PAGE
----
The launch of NASA's CAPSTONE moon mission has been pushed back again, this time to no earlier than June 25.
NASA and launch provider Rocket Lab had been eyeing yesterday (June 13) as the soonest possible liftoff date for CAPSTONE, which will send a 55-pound (25 kilograms) cubesat to the moon. But the CAPSTONE team has pushed the target date to June 25, NASA officials announced in a brief blog post today (June 14).
That single-sentence update does not give a reason for the delay.
Related: Rocket Lab and its Electron booster (photos)
NASA sees CAPSTONE (short for "Cislunar Autonomous Positioning System Technology Operations and Navigation Experiment") as a key part of its Artemis program of lunar exploration.
If all goes according to plan, the microwave-oven-sized satellite will settle into a near rectilinear halo orbit (NRHO) around the moon, a highly elliptical path that will also be occupied by Gateway, the small space station that will serve as a jumping-off point for Artemis astronauts headed to the lunar surface.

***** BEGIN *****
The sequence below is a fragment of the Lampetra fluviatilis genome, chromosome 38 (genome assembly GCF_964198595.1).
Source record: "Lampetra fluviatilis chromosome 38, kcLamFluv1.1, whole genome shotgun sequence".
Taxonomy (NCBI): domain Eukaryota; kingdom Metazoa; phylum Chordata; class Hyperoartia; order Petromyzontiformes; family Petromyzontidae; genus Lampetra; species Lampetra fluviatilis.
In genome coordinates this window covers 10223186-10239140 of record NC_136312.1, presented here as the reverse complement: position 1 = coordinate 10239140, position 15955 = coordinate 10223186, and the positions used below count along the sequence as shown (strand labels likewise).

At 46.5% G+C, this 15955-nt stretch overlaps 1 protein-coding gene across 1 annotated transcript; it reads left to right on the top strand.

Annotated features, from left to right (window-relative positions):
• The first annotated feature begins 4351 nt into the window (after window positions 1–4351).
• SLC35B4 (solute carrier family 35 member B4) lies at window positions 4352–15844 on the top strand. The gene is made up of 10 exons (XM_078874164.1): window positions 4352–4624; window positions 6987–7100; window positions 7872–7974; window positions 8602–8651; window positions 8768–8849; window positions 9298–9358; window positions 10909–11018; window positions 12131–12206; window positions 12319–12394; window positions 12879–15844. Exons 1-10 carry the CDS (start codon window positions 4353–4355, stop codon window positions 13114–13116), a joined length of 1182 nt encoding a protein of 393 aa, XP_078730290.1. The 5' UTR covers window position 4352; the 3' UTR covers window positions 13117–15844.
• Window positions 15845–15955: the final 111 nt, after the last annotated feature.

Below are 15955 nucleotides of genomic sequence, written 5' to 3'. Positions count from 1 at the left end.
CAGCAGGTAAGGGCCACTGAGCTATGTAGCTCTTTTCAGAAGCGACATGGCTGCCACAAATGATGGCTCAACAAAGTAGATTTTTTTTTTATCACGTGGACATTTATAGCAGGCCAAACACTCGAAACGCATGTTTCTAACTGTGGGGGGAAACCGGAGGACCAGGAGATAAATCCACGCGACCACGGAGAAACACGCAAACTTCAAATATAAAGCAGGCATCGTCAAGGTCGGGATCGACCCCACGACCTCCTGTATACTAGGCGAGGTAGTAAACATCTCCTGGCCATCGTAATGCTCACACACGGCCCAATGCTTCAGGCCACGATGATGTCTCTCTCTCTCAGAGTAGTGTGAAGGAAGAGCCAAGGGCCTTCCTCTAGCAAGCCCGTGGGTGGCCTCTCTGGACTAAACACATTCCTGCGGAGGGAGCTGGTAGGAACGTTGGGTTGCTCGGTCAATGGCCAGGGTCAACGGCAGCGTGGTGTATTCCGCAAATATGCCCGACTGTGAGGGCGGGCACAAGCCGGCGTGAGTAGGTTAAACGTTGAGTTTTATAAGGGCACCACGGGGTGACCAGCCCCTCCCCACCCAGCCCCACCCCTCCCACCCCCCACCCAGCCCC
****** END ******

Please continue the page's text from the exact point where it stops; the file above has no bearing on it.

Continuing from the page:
No probe has ever occupied a lunar NRHO, so "CAPSTONE will help reduce risk for future spacecraft by validating innovative navigation technologies and verifying the dynamics of this halo-shaped orbit," NASA officials wrote in a mission description (opens in new tab).
CAPSTONE will do some other work during its pioneering mission as well. For example, the cubesat will perform communications and navigation tests in tandem with NASA's Lunar Reconnaissance Orbiter, which has been circling the moon since 2009.
CAPSTONE will lift off atop a Rocket Lab Electron booster from the company's Launch Complex 1, on the Mahia Peninsula of New Zealand's North Island.
Mike Wall is the author of "Out There (opens in new tab)" (Grand Central Publishing, 2018; illustrated by Karl Tate), a book about the search for alien life. Follow him on Twitter @michaeldwall (opens in new tab). Follow us on Twitter @Spacedotcom (opens in new tab) or on Facebook (opens in new tab).